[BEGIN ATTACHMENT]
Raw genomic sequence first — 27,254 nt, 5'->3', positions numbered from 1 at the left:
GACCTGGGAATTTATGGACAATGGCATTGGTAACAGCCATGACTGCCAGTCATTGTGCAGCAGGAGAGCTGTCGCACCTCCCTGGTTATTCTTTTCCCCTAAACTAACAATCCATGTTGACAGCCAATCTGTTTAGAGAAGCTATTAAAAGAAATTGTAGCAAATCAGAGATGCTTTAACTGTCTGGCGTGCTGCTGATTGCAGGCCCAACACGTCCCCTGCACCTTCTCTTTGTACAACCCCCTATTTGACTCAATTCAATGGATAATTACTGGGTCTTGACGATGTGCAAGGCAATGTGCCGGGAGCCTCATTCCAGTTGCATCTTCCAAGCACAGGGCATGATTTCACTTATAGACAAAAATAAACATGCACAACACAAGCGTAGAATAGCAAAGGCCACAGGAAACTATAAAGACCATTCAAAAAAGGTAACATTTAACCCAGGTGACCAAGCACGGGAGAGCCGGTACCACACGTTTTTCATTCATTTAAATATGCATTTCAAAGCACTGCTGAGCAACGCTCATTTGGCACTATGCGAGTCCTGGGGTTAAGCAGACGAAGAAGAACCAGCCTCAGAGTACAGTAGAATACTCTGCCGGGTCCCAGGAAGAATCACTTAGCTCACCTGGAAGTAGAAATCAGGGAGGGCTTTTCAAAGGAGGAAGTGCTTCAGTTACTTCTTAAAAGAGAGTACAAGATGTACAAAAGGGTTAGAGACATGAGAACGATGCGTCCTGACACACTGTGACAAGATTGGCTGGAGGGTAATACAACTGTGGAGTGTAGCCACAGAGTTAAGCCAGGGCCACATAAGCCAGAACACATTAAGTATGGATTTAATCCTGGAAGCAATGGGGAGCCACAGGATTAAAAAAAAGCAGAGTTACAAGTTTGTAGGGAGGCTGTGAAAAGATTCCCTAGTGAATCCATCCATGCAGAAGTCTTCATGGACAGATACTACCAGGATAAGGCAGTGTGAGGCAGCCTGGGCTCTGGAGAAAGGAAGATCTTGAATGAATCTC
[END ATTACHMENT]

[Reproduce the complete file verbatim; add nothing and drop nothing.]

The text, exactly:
Raw genomic sequence first — 27,254 nt, 5'->3', positions numbered from 1 at the left:
GACCTGGGAATTTATGGACAATGGCATTGGTAACAGCCATGACTGCCAGTCATTGTGCAGCAGGAGAGCTGTCGCACCTCCCTGGTTATTCTTTTCCCCTAAACTAACAATCCATGTTGACAGCCAATCTGTTTAGAGAAGCTATTAAAAGAAATTGTAGCAAATCAGAGATGCTTTAACTGTCTGGCGTGCTGCTGATTGCAGGCCCAACACGTCCCCTGCACCTTCTCTTTGTACAACCCCCTATTTGACTCAATTCAATGGATAATTACTGGGTCTTGACGATGTGCAAGGCAATGTGCCGGGAGCCTCATTCCAGTTGCATCTTCCAAGCACAGGGCATGATTTCACTTATAGACAAAAATAAACATGCACAACACAAGCGTAGAATAGCAAAGGCCACAGGAAACTATAAAGACCATTCAAAAAAGGTAACATTTAACCCAGGTGACCAAGCACGGGAGAGCCGGTACCACACGTTTTTCATTCATTTAAATATGCATTTCAAAGCACTGCTGAGCAACGCTCATTTGGCACTATGCGAGTCCTGGGGTTAAGCAGACGAAGAAGAACCAGCCTCAGAGTACAGTAGAATACTCTGCCGGGTCCCAGGAAGAATCACTTAGCTCACCTGGAAGTAGAAATCAGGGAGGGCTTTTCAAAGGAGGAAGTGCTTCAGTTACTTCTTAAAAGAGAGTACAAGATGTACAAAAGGGTTAGAGACATGAGAACGATGCGTCCTGACACACTGTGACAAGATTGGCTGGAGGGTAATACAACTGTGGAGTGTAGCCACAGAGTTAAGCCAGGGCCACATAAGCCAGAACACATTAAGTATGGATTTAATCCTGGAAGCAATGGGGAGCCACAGGATTAAAAAAAAGCAGAGTTACAAGTTTGTAGGGAGGCTGTGAAAAGATTCCCTAGTGAATCCATCCATGCAGAAGTCTTCATGGACAGATACTACCAGGATAAGGCAGTGTGAGGCAGCCTGGGCTCTGGAGAAAGGAAGATCTTGAATGAATCTC